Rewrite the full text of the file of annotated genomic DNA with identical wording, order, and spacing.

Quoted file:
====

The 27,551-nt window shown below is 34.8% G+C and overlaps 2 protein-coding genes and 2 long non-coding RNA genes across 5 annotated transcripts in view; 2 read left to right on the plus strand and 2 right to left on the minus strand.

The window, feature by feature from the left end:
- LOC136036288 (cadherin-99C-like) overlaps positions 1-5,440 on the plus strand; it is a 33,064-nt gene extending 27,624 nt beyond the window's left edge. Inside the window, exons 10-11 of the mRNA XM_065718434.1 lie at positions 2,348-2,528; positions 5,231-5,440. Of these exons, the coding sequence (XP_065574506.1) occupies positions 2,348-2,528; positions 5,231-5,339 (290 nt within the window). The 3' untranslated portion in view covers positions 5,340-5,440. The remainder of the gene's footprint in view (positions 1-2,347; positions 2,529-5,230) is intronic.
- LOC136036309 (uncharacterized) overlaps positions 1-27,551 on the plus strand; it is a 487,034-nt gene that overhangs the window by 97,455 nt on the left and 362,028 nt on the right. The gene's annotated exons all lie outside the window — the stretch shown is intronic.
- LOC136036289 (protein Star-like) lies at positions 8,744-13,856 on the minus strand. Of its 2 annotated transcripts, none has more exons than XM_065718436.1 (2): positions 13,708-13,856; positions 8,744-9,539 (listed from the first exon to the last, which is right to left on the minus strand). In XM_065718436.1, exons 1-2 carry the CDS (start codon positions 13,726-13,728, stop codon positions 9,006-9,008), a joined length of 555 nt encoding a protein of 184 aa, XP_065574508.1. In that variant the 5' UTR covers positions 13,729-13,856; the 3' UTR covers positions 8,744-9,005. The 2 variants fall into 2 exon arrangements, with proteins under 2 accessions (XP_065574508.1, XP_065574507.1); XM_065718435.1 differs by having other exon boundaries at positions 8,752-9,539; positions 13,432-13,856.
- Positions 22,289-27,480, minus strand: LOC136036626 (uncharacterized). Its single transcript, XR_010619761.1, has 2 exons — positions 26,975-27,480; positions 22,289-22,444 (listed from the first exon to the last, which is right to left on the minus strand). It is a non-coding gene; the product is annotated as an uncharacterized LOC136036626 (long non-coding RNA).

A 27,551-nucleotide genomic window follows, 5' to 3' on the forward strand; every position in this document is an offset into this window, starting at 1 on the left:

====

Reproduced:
The 27,551-nt window shown below is 34.8% G+C and overlaps 2 protein-coding genes and 2 long non-coding RNA genes across 5 annotated transcripts in view; 2 read left to right on the plus strand and 2 right to left on the minus strand.

The window, feature by feature from the left end:
- LOC136036288 (cadherin-99C-like) overlaps positions 1-5,440 on the plus strand; it is a 33,064-nt gene extending 27,624 nt beyond the window's left edge. Inside the window, exons 10-11 of the mRNA XM_065718434.1 lie at positions 2,348-2,528; positions 5,231-5,440. Of these exons, the coding sequence (XP_065574506.1) occupies positions 2,348-2,528; positions 5,231-5,339 (290 nt within the window). The 3' untranslated portion in view covers positions 5,340-5,440. The remainder of the gene's footprint in view (positions 1-2,347; positions 2,529-5,230) is intronic.
- LOC136036309 (uncharacterized) overlaps positions 1-27,551 on the plus strand; it is a 487,034-nt gene that overhangs the window by 97,455 nt on the left and 362,028 nt on the right. The gene's annotated exons all lie outside the window — the stretch shown is intronic.
- LOC136036289 (protein Star-like) lies at positions 8,744-13,856 on the minus strand. Of its 2 annotated transcripts, none has more exons than XM_065718436.1 (2): positions 13,708-13,856; positions 8,744-9,539 (listed from the first exon to the last, which is right to left on the minus strand). In XM_065718436.1, exons 1-2 carry the CDS (start codon positions 13,726-13,728, stop codon positions 9,006-9,008), a joined length of 555 nt encoding a protein of 184 aa, XP_065574508.1. In that variant the 5' UTR covers positions 13,729-13,856; the 3' UTR covers positions 8,744-9,005. The 2 variants fall into 2 exon arrangements, with proteins under 2 accessions (XP_065574508.1, XP_065574507.1); XM_065718435.1 differs by having other exon boundaries at positions 8,752-9,539; positions 13,432-13,856.
- Positions 22,289-27,480, minus strand: LOC136036626 (uncharacterized). Its single transcript, XR_010619761.1, has 2 exons — positions 26,975-27,480; positions 22,289-22,444 (listed from the first exon to the last, which is right to left on the minus strand). It is a non-coding gene; the product is annotated as an uncharacterized LOC136036626 (long non-coding RNA).

A 27,551-nucleotide genomic window follows, 5' to 3' on the forward strand; every position in this document is an offset into this window, starting at 1 on the left: